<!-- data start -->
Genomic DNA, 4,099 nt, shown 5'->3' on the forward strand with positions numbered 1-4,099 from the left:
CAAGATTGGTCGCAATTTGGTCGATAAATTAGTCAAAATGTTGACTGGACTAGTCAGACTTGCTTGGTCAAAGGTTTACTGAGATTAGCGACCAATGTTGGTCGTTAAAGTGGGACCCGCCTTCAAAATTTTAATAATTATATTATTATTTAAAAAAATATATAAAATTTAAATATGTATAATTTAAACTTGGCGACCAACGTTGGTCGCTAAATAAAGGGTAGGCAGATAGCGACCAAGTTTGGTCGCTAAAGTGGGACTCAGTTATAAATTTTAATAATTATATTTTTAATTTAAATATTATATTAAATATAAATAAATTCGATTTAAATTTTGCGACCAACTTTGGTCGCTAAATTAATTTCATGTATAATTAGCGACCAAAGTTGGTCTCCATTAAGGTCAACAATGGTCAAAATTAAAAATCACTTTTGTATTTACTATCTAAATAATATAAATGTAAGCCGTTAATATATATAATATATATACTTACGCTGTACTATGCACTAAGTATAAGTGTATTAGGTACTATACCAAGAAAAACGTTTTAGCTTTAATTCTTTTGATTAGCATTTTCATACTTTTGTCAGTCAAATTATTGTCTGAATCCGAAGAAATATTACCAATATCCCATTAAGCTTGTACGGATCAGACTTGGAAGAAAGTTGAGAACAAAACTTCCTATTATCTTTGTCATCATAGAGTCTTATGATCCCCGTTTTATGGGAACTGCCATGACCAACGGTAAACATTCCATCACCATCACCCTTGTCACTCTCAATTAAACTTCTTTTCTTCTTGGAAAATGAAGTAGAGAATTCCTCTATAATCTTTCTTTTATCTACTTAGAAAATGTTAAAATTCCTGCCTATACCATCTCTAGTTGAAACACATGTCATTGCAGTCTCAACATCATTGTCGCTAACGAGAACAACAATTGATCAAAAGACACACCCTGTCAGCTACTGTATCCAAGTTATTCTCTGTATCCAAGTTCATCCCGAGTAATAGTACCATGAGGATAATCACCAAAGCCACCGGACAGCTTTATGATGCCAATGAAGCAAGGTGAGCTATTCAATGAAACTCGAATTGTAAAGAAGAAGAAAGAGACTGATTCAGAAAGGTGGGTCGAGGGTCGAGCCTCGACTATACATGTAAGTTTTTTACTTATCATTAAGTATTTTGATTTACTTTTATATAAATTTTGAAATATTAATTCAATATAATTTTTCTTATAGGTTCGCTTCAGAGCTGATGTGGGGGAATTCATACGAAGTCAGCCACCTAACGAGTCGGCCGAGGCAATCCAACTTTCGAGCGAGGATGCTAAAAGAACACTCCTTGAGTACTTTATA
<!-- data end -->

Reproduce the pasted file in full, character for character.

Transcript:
Genomic DNA, 4,099 nt, shown 5'->3' on the forward strand with positions numbered 1-4,099 from the left:
CAAGATTGGTCGCAATTTGGTCGATAAATTAGTCAAAATGTTGACTGGACTAGTCAGACTTGCTTGGTCAAAGGTTTACTGAGATTAGCGACCAATGTTGGTCGTTAAAGTGGGACCCGCCTTCAAAATTTTAATAATTATATTATTATTTAAAAAAATATATAAAATTTAAATATGTATAATTTAAACTTGGCGACCAACGTTGGTCGCTAAATAAAGGGTAGGCAGATAGCGACCAAGTTTGGTCGCTAAAGTGGGACTCAGTTATAAATTTTAATAATTATATTTTTAATTTAAATATTATATTAAATATAAATAAATTCGATTTAAATTTTGCGACCAACTTTGGTCGCTAAATTAATTTCATGTATAATTAGCGACCAAAGTTGGTCTCCATTAAGGTCAACAATGGTCAAAATTAAAAATCACTTTTGTATTTACTATCTAAATAATATAAATGTAAGCCGTTAATATATATAATATATATACTTACGCTGTACTATGCACTAAGTATAAGTGTATTAGGTACTATACCAAGAAAAACGTTTTAGCTTTAATTCTTTTGATTAGCATTTTCATACTTTTGTCAGTCAAATTATTGTCTGAATCCGAAGAAATATTACCAATATCCCATTAAGCTTGTACGGATCAGACTTGGAAGAAAGTTGAGAACAAAACTTCCTATTATCTTTGTCATCATAGAGTCTTATGATCCCCGTTTTATGGGAACTGCCATGACCAACGGTAAACATTCCATCACCATCACCCTTGTCACTCTCAATTAAACTTCTTTTCTTCTTGGAAAATGAAGTAGAGAATTCCTCTATAATCTTTCTTTTATCTACTTAGAAAATGTTAAAATTCCTGCCTATACCATCTCTAGTTGAAACACATGTCATTGCAGTCTCAACATCATTGTCGCTAACGAGAACAACAATTGATCAAAAGACACACCCTGTCAGCTACTGTATCCAAGTTATTCTCTGTATCCAAGTTCATCCCGAGTAATAGTACCATGAGGATAATCACCAAAGCCACCGGACAGCTTTATGATGCCAATGAAGCAAGGTGAGCTATTCAATGAAACTCGAATTGTAAAGAAGAAGAAAGAGACTGATTCAGAAAGGTGGGTCGAGGGTCGAGCCTCGACTATACATGTAAGTTTTTTACTTATCATTAAGTATTTTGATTTACTTTTATATAAATTTTGAAATATTAATTCAATATAATTTTTCTTATAGGTTCGCTTCAGAGCTGATGTGGGGGAATTCATACGAAGTCAGCCACCTAACGAGTCGGCCGAGGCAATCCAACTTTCGAGCGAGGATGCTAAAAGAACACTCCTTGAGTACTTTATA